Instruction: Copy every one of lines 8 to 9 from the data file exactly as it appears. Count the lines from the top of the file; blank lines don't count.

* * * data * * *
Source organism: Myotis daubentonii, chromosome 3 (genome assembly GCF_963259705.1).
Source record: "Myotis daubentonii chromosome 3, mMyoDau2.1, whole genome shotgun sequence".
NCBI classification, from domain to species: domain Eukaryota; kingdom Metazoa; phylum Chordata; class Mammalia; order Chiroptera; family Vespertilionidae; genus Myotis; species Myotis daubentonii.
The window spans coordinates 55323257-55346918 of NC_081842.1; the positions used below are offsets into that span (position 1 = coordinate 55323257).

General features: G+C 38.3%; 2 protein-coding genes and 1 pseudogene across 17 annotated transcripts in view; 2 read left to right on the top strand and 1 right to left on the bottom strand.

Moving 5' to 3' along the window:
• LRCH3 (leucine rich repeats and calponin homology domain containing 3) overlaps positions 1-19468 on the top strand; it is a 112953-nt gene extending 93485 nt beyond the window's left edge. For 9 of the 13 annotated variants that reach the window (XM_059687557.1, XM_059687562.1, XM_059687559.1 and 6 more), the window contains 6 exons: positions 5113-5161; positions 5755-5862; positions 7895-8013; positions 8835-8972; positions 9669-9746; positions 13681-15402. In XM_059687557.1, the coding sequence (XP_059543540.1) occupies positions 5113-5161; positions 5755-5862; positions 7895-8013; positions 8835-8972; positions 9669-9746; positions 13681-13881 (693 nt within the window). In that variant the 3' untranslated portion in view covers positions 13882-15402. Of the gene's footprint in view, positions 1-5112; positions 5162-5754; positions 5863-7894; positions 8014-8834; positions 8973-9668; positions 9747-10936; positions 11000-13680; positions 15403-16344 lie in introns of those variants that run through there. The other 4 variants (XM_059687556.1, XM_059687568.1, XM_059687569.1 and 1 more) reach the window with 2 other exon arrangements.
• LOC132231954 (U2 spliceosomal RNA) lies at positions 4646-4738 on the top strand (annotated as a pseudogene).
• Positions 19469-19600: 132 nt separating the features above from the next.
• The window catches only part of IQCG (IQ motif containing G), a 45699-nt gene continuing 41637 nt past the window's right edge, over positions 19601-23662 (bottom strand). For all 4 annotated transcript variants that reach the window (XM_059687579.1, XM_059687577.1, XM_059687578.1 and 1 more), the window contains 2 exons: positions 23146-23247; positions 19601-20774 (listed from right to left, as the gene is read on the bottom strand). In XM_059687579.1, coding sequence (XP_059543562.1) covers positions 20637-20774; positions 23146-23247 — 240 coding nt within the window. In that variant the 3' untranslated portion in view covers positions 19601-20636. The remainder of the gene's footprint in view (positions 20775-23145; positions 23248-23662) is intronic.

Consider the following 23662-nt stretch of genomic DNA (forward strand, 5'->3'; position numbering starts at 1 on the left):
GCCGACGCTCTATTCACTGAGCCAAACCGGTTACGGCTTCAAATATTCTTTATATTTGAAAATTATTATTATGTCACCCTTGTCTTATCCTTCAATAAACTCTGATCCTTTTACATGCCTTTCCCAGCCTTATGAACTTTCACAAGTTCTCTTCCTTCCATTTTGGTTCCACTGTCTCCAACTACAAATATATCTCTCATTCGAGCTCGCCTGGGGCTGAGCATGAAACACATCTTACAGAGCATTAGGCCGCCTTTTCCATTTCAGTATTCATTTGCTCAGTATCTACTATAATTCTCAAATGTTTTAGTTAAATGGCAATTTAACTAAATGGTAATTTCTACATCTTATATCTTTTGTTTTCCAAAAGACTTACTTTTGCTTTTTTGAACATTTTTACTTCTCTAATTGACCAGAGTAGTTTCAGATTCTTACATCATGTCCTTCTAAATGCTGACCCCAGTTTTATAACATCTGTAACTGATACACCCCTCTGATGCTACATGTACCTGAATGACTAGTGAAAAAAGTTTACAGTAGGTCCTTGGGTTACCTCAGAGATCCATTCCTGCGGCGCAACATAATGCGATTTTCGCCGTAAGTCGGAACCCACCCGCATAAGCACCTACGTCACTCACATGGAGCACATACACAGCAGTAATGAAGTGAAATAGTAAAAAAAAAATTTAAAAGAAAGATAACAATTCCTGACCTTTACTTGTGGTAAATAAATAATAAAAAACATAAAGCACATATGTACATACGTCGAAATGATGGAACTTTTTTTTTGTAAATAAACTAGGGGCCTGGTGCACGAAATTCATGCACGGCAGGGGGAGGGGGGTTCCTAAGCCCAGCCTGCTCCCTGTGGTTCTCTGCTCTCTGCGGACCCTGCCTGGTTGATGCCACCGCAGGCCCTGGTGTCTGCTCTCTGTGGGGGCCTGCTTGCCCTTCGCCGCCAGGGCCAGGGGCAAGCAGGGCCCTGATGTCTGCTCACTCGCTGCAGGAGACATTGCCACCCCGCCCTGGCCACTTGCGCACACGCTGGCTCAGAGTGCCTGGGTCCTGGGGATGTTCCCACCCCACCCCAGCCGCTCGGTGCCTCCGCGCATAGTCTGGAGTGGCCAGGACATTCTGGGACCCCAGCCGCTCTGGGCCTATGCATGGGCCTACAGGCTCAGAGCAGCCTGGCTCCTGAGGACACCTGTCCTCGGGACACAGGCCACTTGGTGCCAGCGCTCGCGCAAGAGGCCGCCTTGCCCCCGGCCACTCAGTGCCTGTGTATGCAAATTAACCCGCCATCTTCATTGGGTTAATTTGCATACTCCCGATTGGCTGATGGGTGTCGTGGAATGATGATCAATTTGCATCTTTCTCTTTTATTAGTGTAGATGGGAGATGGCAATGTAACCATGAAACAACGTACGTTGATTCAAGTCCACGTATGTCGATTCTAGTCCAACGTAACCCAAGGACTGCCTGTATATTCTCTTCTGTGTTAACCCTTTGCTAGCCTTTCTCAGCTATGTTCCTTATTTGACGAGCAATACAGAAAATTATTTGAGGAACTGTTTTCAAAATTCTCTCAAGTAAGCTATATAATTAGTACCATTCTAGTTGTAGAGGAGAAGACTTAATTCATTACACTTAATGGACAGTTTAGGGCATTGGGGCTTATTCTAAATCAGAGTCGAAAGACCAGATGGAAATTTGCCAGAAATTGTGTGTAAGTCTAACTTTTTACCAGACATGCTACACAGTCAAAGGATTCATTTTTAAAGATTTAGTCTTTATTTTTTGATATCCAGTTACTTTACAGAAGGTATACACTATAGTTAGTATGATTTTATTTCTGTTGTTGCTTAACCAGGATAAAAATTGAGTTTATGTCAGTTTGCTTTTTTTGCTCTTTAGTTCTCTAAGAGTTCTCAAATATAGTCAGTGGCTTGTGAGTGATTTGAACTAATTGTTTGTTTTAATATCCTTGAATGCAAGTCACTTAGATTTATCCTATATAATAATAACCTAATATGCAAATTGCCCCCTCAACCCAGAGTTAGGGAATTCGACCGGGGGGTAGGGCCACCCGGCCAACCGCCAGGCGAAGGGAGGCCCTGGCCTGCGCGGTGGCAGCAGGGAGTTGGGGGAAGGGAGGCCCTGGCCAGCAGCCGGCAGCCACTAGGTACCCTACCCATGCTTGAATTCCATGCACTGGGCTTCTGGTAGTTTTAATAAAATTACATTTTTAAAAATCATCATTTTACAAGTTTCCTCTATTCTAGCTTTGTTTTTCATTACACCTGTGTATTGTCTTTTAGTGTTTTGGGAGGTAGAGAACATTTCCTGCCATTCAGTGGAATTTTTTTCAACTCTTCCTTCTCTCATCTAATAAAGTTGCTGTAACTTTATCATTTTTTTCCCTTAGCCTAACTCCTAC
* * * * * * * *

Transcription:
• LOC132231954 (U2 spliceosomal RNA) lies at positions 4646-4738 on the top strand (annotated as a pseudogene).
• Positions 19469-19600: 132 nt separating the features above from the next.